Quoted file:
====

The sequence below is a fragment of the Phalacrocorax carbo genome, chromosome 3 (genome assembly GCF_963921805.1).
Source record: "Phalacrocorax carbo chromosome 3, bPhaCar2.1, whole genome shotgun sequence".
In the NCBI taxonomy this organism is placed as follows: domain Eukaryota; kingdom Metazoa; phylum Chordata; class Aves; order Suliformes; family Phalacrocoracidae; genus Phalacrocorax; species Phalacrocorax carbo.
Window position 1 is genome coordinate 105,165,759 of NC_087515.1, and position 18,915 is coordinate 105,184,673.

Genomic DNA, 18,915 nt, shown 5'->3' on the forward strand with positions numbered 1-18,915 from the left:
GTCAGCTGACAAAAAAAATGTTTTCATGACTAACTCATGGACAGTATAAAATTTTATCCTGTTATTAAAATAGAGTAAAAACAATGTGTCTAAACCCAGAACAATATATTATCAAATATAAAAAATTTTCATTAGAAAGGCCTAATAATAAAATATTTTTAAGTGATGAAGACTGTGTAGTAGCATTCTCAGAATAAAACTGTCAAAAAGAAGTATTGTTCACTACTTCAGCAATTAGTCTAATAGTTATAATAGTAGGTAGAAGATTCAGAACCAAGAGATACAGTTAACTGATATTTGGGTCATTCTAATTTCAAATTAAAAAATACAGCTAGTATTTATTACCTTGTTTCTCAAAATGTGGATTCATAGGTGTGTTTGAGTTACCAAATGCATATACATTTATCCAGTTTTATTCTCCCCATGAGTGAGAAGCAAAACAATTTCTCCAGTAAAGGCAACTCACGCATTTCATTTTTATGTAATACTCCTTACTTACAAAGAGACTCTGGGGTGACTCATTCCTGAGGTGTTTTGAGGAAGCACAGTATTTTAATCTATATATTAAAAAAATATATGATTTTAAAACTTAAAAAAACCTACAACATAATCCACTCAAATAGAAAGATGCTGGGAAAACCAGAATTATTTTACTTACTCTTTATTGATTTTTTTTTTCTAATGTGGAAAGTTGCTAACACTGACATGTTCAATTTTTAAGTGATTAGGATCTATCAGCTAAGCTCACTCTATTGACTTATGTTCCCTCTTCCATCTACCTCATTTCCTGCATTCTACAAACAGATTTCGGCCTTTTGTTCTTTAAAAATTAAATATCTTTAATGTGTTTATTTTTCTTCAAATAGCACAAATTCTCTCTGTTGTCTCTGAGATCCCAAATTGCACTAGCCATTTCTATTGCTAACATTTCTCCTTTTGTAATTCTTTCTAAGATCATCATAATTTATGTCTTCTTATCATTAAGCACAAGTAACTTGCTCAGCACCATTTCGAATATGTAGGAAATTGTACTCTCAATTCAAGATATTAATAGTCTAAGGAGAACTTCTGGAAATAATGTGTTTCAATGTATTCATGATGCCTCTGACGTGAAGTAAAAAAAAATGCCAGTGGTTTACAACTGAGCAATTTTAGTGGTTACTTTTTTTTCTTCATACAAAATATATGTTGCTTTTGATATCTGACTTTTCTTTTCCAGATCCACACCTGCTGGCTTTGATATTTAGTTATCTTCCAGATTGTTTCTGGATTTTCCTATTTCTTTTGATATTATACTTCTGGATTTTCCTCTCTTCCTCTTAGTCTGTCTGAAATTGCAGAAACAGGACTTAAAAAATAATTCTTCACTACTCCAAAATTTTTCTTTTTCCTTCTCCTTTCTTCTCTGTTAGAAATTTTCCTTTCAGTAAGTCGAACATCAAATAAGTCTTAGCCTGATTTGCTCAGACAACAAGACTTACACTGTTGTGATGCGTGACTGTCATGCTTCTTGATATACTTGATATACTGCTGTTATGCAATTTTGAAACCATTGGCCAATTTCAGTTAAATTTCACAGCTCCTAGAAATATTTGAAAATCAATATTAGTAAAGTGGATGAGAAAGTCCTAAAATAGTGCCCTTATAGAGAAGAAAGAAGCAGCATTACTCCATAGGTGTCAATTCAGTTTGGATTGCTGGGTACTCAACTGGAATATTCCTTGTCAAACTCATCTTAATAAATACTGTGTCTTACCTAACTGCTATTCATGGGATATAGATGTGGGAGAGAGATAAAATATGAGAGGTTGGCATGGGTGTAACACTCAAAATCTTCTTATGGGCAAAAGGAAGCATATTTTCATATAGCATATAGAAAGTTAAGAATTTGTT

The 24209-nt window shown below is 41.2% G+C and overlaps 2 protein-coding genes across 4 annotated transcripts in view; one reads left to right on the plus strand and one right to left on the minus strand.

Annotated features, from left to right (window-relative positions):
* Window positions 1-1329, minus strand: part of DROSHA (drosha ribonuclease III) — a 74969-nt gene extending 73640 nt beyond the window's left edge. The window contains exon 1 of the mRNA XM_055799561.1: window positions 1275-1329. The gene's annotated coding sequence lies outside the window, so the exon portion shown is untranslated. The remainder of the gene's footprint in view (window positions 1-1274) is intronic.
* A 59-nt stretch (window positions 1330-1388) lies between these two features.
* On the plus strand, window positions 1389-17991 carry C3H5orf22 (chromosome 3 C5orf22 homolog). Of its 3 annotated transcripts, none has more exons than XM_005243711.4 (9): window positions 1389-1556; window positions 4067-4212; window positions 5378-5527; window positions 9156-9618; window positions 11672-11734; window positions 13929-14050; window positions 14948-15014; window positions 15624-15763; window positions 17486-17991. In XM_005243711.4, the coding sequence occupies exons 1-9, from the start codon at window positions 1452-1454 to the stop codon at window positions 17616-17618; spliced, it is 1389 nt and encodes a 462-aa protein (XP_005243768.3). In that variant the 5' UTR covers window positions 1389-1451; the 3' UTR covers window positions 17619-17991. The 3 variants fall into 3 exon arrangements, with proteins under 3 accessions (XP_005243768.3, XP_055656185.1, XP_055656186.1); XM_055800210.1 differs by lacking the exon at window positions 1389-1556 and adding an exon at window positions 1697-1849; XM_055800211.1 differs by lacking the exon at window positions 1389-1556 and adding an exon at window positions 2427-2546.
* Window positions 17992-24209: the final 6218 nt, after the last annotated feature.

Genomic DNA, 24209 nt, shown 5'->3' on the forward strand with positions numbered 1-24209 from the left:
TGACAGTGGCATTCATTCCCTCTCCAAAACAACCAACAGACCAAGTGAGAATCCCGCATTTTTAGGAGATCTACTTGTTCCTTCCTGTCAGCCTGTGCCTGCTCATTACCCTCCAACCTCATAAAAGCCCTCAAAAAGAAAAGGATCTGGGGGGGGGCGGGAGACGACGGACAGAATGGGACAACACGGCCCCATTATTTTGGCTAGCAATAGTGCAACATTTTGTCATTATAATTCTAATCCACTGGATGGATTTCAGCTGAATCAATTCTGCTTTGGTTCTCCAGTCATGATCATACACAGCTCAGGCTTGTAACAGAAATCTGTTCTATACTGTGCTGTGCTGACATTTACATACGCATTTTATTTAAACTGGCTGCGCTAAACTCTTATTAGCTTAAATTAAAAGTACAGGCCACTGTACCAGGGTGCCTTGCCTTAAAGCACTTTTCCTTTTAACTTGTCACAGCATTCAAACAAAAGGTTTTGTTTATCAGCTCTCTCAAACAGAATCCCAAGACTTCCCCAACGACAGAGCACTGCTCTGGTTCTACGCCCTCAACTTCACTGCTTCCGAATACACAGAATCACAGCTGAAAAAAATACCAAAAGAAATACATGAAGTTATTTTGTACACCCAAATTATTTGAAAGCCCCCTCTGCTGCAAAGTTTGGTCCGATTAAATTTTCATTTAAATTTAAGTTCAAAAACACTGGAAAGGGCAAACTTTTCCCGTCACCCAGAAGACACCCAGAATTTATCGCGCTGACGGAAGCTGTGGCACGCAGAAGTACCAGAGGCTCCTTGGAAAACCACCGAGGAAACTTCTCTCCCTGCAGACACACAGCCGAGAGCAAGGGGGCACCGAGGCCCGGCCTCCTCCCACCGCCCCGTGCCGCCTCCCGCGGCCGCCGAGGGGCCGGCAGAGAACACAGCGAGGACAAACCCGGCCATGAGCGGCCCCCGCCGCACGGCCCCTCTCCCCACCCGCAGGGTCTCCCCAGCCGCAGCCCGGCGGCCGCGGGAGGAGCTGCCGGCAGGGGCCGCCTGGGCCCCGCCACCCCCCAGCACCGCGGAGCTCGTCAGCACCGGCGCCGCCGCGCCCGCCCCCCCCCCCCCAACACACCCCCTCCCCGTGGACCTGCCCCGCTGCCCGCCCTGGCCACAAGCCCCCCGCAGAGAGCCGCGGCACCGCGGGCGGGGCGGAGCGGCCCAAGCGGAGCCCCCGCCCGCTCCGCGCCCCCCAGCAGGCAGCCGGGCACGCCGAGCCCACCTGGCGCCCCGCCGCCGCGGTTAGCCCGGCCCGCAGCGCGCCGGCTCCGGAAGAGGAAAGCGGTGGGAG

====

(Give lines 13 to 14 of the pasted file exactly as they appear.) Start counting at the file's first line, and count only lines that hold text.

Genomic DNA, 24209 nt, shown 5'->3' on the forward strand with positions numbered 1-24209 from the left:
TGACAGTGGCATTCATTCCCTCTCCAAAACAACCAACAGACCAAGTGAGAATCCCGCATTTTTAGGAGATCTACTTGTTCCTTCCTGTCAGCCTGTGCCTGCTCATTACCCTCCAACCTCATAAAAGCCCTCAAAAAGAAAAGGATCTGGGGGGGGGCGGGAGACGACGGACAGAATGGGACAACACGGCCCCATTATTTTGGCTAGCAATAGTGCAACATTTTGTCATTATAATTCTAATCCACTGGATGGATTTCAGCTGAATCAATTCTGCTTTGGTTCTCCAGTCATGATCATACACAGCTCAGGCTTGTAACAGAAATCTGTTCTATACTGTGCTGTGCTGACATTTACATACGCATTTTATTTAAACTGGCTGCGCTAAACTCTTATTAGCTTAAATTAAAAGTACAGGCCACTGTACCAGGGTGCCTTGCCTTAAAGCACTTTTCCTTTTAACTTGTCACAGCATTCAAACAAAAGGTTTTGTTTATCAGCTCTCTCAAACAGAATCCCAAGACTTCCCCAACGACAGAGCACTGCTCTGGTTCTACGCCCTCAACTTCACTGCTTCCGAATACACAGAATCACAGCTGAAAAAAATACCAAAAGAAATACATGAAGTTATTTTGTACACCCAAATTATTTGAAAGCCCCCTCTGCTGCAAAGTTTGGTCCGATTAAATTTTCATTTAAATTTAAGTTCAAAAACACTGGAAAGGGCAAACTTTTCCCGTCACCCAGAAGACACCCAGAATTTATCGCGCTGACGGAAGCTGTGGCACGCAGAAGTACCAGAGGCTCCTTGGAAAACCACCGAGGAAACTTCTCTCCCTGCAGACACACAGCCGAGAGCAAGGGGGCACCGAGGCCCGGCCTCCTCCCACCGCCCCGTGCCGCCTCCCGCGGCCGCCGAGGGGCCGGCAGAGAACACAGCGAGGACAAACCCGGCCATGAGCGGCCCCCGCCGCACGGCCCCTCTCCCCACCCGCAGGGTCTCCCCAGCCGCAGCCCGGCGGCCGCGGGAGGAGCTGCCGGCAGGGGCCGCCTGGGCCCCGCCACCCCCCAGCACCGCGGAGCTCGTCAGCACCGGCGCCGCCGCGCCCGCCCCCCCCCCCCCAACACACCCCCTCCCCGTGGACCTGCCCCGCTGCCCGCCCTGGCCACAAGCCCCCCGCAGAGAGCCGCGGCACCGCGGGCGGGGCGGAGCGGCCCAAGCGGAGCCCCCGCCCGCTCCGCGCCCCCCAGCAGGCAGCCGGGCACGCCGAGCCCACCTGGCGCCCCGCCGCCGCGGTTAGCCCGGCCCGCAGCGCGCCGGCTCCGGAAGAGGAAAGCGGTGGGAG